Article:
- Slack said an outside threat actor stole a limited number of employee tokens and used them to gain access to the company’s externally hosted GitHub repository, in a blog post released Saturday.
- The company said it was notified of suspicious activity last week, and the investigation found the threat actor had also downloaded private code repositories on Dec. 27. None of the repositories had customer data, a means to access that data or the company’s primary code base.
- Slack said it immediately invalidated the stolen tokens, but determined the threat actor did not access any of its remaining environment or access customer data. The company said there was no impact to its code or services, but has rotated all relevant credentials as a precaution.
Salesforce-owned Slack is a widely used messaging platform by major companies across the country, particularly since corporate employees moved to remote or hybrid operations during the pandemic.
The security of the platform has come up in recent years as companies became increasingly dependent on Slack as a key method of communications.
The company announced plans in August to increase security through the use of no code audit logs, which give administrators the ability to conduct fast reviews of unusual activity.
Slack said the incident last week was not the result of any vulnerability inherent to the company, but said it would continue to investigate and monitor for further exposure.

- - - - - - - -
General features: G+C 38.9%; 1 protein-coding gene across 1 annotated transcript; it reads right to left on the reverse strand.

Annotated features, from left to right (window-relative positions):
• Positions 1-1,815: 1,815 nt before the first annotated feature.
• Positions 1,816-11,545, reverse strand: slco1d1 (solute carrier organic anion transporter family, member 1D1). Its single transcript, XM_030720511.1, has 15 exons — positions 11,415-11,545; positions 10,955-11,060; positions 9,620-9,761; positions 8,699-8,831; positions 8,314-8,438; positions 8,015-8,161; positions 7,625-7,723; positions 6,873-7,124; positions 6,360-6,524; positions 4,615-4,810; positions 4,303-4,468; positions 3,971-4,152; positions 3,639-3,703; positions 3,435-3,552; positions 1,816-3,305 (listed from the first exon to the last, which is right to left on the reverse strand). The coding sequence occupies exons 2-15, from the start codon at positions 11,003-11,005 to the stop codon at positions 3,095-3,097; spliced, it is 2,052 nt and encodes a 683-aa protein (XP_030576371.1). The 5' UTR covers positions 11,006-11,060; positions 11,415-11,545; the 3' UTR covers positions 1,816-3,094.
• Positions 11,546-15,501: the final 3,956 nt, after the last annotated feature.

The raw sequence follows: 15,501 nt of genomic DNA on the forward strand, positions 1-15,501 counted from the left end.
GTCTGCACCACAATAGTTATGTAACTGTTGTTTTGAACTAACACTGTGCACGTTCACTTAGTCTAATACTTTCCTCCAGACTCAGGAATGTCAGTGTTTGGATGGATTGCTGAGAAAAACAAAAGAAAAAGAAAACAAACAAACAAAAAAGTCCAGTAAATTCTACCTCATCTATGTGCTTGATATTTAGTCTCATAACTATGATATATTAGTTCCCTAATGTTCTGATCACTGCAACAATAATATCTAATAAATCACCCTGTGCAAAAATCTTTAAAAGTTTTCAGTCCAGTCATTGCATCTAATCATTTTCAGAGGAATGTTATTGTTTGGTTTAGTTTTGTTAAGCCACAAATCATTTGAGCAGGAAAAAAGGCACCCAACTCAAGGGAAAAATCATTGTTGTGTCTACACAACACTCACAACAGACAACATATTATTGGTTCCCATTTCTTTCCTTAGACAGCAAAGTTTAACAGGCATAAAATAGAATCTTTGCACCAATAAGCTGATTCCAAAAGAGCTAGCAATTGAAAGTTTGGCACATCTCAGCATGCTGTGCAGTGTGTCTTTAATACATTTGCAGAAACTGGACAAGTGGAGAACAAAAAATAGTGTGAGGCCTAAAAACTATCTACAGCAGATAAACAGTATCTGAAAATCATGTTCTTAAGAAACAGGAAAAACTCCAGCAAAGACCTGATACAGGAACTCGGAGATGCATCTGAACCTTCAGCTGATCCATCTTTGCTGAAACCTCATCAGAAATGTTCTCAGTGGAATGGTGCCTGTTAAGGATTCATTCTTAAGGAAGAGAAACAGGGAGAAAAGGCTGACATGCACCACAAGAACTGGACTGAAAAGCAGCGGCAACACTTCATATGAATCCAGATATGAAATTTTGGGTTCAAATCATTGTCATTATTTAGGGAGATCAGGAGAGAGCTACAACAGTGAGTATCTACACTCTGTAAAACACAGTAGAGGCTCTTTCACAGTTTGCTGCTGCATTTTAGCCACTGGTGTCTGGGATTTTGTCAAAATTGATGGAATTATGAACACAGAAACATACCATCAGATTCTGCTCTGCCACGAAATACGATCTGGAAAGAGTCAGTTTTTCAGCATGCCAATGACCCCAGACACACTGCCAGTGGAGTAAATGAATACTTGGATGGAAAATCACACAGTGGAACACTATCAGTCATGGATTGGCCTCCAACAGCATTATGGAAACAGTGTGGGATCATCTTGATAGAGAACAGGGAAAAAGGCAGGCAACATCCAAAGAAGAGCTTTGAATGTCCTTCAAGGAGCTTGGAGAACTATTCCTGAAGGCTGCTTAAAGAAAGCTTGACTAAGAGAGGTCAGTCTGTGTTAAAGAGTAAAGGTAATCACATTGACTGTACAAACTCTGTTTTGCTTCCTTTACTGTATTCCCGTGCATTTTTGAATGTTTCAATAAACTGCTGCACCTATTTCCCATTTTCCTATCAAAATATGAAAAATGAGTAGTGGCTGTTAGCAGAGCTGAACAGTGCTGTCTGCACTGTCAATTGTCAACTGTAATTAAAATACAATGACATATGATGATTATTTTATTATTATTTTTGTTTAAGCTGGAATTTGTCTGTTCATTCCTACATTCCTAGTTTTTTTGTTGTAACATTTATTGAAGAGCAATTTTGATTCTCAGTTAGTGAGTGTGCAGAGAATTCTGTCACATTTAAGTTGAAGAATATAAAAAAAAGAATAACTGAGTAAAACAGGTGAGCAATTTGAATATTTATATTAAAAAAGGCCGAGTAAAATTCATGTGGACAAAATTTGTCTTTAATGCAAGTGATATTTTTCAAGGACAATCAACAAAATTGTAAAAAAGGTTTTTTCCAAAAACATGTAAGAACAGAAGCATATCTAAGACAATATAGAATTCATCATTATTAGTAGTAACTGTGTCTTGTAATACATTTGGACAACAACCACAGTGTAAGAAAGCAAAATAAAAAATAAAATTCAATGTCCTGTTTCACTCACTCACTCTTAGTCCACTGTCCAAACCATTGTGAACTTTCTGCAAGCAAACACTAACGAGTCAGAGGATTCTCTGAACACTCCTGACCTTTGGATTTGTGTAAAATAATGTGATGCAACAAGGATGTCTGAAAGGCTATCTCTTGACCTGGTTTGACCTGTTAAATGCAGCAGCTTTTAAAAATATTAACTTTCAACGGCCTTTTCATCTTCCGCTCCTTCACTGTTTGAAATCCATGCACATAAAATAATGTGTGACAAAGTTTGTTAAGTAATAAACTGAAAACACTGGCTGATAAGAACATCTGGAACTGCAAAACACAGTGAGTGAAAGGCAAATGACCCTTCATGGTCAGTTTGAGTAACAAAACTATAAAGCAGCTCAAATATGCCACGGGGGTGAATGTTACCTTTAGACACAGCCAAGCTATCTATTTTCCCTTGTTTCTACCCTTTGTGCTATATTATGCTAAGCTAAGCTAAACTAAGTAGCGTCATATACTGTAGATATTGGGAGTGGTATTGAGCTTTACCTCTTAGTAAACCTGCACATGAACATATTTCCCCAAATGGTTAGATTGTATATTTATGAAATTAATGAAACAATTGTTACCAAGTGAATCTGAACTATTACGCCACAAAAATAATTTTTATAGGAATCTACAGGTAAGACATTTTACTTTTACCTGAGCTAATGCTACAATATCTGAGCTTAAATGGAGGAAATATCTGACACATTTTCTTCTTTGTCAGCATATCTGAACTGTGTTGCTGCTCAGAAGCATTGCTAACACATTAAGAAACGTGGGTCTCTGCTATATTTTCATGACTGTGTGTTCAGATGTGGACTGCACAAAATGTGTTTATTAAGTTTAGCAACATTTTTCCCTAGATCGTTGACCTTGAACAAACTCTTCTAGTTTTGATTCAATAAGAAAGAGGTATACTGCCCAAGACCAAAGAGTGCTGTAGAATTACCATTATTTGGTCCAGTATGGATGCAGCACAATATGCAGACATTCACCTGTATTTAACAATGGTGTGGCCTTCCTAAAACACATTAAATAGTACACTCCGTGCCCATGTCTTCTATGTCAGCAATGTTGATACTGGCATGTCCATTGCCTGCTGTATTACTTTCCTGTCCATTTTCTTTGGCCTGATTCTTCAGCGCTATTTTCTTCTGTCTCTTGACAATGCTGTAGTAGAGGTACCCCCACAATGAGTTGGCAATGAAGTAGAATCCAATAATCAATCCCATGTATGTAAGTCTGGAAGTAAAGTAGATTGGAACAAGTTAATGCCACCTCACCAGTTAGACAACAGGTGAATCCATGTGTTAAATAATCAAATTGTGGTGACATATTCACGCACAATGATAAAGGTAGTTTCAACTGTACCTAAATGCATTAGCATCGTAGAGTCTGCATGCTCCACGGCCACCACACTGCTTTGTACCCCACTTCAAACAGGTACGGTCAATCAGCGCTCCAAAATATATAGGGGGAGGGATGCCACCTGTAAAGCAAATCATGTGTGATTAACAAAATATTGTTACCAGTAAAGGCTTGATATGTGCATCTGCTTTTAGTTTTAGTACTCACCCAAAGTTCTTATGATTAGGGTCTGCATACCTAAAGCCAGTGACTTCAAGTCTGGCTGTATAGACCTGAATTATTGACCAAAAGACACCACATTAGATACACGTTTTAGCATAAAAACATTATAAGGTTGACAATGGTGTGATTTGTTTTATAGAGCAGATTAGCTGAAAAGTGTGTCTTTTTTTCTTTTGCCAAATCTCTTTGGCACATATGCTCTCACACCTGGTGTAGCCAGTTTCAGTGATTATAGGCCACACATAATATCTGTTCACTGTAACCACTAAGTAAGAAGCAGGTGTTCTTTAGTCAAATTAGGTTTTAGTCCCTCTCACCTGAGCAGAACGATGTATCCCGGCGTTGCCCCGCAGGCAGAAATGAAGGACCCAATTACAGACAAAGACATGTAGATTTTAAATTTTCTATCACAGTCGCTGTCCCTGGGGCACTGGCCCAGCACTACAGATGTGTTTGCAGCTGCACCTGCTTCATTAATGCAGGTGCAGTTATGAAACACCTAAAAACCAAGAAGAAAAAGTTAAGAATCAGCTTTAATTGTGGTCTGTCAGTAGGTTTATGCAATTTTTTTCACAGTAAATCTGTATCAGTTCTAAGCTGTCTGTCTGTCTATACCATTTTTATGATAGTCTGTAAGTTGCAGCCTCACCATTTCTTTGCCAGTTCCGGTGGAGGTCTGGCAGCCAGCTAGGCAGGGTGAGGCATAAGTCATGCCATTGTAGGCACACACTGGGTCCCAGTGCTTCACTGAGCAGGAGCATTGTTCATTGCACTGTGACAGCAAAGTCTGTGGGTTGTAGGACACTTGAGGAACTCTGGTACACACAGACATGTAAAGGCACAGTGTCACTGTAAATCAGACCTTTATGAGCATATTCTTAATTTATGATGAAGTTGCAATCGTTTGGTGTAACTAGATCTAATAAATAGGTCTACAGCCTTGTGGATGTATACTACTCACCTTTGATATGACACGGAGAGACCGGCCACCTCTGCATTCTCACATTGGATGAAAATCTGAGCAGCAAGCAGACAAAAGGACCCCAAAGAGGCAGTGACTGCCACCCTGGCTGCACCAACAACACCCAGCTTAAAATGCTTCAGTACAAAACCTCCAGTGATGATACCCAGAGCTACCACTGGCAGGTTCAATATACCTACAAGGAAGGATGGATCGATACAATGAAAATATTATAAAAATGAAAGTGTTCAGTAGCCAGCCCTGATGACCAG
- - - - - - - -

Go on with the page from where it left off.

The attack is part of a growing trend of threat actors using identity as a means of attack, said Peter Firstbrook, VP analyst at Gartner.
“Traditionally we’re used to (attackers) hacking in through vulnerabilities and misconfigurations and things like that,” Firstbrook said. “But increasingly what we’re seeing are attackers just stealing passwords and logging in.”
Threat actors have previously targeted GitHub repositories. Okta in December said its source code repositories were accessed and copied. Customer data was not accessed in that incident.
Separately, researchers from Checkmarx discovered a vulnerability in GitHub’s repository namespace retirement mechanism, using a technique called repojacking. That technique raises the risk of supply chain attacks.
LastPass too is dealing with a compromise of its code base, which resulted in a threat actor copying a backup of its customer vault data. The company did not specify what code repository it used.
A spokesperson for Slack referred all questions about the incident back to the blog post.